What would you think when you saw that? Well of course you would wonder, “How many more?” and I can tell you now without spoiling it because the chance you will ever ride this road is zero, the number of numbered switchbacks to the top is 38 … but that’s not really true because there are an equal number of turns that are simply not numbered.
These numbers reminded me of the lettered curves up the fabled Irohazaka climb, which pales in comparison to this monster. At the top the only thing that awaited was silence; this high up it was dead winter with the door ajar just so to let in the rays and tendrils of spring, here a chickadee calling, there a woodpecker hammering on the early feast. In addition to winter and exhaustion, the queen descent awaited, as poor a road with as treacherous a surface as you could wish on your poor 25mm tires, pot holes, stones, gravel, sand, speckling, off-camber switchbacks, collapsed guardrails, and another 30 hairpins to the bottom for ten very long kilometers.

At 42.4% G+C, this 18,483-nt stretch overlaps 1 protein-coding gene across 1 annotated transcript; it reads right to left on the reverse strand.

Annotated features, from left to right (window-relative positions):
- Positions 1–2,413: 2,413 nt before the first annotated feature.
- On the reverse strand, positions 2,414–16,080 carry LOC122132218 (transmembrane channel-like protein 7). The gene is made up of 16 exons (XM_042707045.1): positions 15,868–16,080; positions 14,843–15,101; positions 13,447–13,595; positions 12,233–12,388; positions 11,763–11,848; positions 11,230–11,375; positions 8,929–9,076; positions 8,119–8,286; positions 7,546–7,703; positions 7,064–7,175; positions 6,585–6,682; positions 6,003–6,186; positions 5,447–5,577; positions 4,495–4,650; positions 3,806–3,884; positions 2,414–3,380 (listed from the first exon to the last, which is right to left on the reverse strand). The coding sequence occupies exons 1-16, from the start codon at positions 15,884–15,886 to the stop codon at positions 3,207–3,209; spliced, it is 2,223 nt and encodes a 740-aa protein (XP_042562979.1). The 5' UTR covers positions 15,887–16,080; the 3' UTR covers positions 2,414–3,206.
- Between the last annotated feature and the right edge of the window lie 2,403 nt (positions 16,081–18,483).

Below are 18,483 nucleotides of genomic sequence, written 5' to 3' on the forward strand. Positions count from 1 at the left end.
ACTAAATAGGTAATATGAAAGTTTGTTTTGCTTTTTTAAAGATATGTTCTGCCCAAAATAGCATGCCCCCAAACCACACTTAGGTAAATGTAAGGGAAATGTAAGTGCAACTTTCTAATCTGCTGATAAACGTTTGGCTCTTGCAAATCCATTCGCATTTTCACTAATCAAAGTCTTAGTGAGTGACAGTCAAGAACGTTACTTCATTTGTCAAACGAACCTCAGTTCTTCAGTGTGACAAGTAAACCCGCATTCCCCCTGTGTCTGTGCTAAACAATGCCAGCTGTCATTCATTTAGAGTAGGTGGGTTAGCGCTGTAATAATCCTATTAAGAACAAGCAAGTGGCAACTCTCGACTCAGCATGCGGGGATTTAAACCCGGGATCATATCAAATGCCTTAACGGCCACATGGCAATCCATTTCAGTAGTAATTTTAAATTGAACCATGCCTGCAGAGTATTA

What should I more say than that the road spread out at the bottom into another untrafficked, perfectly paved highway with a howling tailwind and a gradual 10-km climb to the tunnel that dropped you down into Nikko? The day was mostly spent, my legs were wholly shot, and the final 45 km though downhill came with a stiff, in-your-face headwind. From start to finish it took 8.5 hours, including well over an hour at the noodle shop and at the convenience store before the tunnel.
In those hours I relived the things I have lived before, memories soldered to new experiences which, at day’s end, had become memories themselves, memories to be written down here and shortly thereafter, except in fragments, to be forgotten, forever.